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Minister reticent on UHI funding
[Posted: Wed 23/03/2011 by Niall Hunter, Editor www.irishhealth.com]
Health Minister James Reilly refused to be drawn yesterday on specific details of how his radical new universal health insurance (UHI) scheme will be funded, stressing that the new Government was 'only in the door' and the scheme was still very much at the planning stage.
The new Government has promised to introduce free GP care for all and universal access to hospital care, but questions have been raised about the costs and the timeframe of the new system.
Speaking to irishhealth.com after his first public function as Minister, Dr Reilly said improvements in access to free GP care would occur incrementally.
Universal health insurance (UHI), he said, should then commence before the end of the first term of Government. Asked if people would have equal access to hospital care before then or afterwards, Dr Reilly said some people will and some would have to wait a bit longer.
He said the full development of UHI with equal access for all to hospital care was unlikely to occur by the end of this term of Government, although some of the hospital care changes may have begun by then. "We always did say it was going to take two terms to fully bed in."
On how the UHI system would be funded, the Minister said free GP care would be funded from savings within the HSE. Dr Reilly declined to go into further details about how UHI would be funded, stressing that the new system was still at the planning stages and a universal health insurance commission had yet to be set up.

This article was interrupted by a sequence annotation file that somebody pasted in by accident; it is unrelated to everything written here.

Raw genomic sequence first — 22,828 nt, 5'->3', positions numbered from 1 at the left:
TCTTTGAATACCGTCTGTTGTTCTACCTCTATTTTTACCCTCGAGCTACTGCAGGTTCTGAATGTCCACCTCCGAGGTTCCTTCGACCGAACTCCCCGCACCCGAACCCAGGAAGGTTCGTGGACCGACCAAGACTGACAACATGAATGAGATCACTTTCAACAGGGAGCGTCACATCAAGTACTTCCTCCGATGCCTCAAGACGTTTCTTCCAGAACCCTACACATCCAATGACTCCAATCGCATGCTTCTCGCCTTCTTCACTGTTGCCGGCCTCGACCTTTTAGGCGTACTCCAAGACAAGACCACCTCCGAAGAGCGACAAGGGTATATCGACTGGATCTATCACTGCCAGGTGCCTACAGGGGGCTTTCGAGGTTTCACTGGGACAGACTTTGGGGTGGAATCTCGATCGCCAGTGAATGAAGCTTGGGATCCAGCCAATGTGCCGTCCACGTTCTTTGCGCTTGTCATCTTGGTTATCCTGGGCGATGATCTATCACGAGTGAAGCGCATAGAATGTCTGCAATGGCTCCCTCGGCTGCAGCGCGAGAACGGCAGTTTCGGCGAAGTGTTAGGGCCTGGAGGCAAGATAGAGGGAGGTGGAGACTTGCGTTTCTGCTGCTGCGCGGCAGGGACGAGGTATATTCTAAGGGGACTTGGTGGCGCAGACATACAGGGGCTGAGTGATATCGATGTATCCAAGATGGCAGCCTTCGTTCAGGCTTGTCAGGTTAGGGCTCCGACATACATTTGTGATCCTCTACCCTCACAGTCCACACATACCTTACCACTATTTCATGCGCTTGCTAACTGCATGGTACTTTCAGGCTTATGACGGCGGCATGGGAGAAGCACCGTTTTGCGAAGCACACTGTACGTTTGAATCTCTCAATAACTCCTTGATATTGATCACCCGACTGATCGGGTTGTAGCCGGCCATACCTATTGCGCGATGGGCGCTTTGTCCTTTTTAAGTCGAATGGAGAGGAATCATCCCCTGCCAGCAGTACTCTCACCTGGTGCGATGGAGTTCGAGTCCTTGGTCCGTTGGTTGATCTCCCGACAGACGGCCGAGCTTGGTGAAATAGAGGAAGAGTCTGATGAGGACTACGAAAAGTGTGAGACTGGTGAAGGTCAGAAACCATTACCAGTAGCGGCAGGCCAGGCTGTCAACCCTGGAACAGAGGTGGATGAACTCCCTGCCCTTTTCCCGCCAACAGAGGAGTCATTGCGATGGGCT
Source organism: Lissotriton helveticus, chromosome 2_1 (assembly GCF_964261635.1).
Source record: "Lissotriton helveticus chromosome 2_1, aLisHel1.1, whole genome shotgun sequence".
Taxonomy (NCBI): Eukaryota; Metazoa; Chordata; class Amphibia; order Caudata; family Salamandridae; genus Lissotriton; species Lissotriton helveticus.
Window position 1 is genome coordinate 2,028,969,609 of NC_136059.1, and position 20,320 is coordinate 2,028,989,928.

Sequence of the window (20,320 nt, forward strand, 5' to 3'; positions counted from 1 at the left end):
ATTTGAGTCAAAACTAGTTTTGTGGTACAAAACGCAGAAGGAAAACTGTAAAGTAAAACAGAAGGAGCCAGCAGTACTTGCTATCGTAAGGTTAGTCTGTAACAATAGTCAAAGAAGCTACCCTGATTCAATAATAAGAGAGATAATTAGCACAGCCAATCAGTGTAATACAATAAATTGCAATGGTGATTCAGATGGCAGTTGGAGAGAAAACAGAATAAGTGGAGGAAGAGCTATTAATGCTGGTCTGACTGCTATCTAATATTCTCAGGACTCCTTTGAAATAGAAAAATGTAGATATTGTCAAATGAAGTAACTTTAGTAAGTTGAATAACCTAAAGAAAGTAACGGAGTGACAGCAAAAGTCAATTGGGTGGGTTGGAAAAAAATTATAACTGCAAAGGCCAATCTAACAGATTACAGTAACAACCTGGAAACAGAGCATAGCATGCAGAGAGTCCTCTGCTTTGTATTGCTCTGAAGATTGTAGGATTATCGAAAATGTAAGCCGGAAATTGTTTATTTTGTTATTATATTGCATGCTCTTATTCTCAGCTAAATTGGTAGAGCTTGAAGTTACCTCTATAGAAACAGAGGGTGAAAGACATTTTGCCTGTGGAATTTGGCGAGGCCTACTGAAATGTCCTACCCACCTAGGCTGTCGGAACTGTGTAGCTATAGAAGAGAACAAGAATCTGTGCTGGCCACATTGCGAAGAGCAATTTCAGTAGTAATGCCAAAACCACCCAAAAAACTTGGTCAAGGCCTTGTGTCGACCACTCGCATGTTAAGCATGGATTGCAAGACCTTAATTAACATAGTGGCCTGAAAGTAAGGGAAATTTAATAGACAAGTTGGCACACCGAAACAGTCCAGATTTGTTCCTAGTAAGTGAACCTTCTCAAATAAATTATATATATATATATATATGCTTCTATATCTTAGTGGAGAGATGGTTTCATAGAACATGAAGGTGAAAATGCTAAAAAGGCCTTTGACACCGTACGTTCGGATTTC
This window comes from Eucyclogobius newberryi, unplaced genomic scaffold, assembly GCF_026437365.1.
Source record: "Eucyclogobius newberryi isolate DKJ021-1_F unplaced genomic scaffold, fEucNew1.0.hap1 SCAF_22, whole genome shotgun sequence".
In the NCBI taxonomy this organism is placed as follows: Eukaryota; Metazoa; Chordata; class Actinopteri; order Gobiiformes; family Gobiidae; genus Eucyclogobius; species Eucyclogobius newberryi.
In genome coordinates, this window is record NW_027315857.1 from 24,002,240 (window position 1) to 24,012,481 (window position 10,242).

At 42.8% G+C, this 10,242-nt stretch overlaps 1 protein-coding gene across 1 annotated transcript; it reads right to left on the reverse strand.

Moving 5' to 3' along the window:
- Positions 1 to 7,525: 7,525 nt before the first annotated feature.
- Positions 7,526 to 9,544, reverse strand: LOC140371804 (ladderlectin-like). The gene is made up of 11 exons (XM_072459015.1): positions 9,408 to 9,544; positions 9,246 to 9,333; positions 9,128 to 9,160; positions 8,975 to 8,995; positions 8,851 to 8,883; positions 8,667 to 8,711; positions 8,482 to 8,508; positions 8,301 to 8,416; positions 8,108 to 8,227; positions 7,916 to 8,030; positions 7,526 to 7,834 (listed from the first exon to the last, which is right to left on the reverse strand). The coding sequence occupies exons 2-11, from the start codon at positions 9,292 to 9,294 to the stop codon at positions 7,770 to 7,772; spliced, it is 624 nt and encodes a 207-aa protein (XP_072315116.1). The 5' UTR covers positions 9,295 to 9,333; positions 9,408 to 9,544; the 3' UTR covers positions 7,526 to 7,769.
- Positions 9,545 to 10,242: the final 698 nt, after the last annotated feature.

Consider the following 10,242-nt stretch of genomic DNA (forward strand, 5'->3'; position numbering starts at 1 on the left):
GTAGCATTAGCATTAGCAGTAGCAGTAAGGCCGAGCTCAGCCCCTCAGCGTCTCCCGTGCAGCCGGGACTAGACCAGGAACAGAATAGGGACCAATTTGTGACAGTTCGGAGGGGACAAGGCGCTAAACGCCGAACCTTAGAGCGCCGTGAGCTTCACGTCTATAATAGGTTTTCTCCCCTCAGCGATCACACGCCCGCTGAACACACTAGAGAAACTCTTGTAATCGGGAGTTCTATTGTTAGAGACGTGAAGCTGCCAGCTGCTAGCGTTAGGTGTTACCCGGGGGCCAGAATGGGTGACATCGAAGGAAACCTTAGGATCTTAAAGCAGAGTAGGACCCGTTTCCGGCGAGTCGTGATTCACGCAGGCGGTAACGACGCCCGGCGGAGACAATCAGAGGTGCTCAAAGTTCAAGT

"It's a bit premature to talk just now about the exactitudes of how it is going to work."
The Minister accepted that people were concerned about how the new system would be funded, but the details would become clear later on and the new Government was 'only in the door.'
He accepted that economic recovery leading to more people in employment contributing to the insurance system would make it easier to fund universal insurance.
"But our commitment is there to bring in universal health insurance and to commence its introduction by 2016 and to have it fully bedded in before the second term of Government is over."
The Minister said no decision had yet been made on the children's hospital location issue.
"What I said I would do is look at the facts and I would make a decision then as to where to go from there. So that remains the situation."
The Minister said he had met with John Gallagher, chairman of the new children's hospital development board. He was taking advice from within his Department and the review was ongoing.
The Minister said work had started on the special delivery unit aimed at reducing waiting lists. He said they were considering who would be appointed to this unit. "We will be getting into that in a major way next week. Some (of the unit members) will be consultants, some will be nurses, some will be managers."
He said he was very concerned about waiting lists and part of the remit of the special delivery unit would be to address this issue.
The Minister said he had promised that this this situation would be brought under control within three years but he stressed that the new Government had only just assumed office and the special delivery unit was still being put together.
Dr Reilly reiterated that he expected A&E improvements this coming winter. A plan was being developed to deal with the predictable A&E surge that occurs every winter, the Minister said.
The new Minister was formally launching Ireland's first commercial air ambulance service, AeroMedevac Ireland, at Weston Airport in Co.Kildare. It offers emergency medical evacuation and repatriation of patients to and from Ireland.
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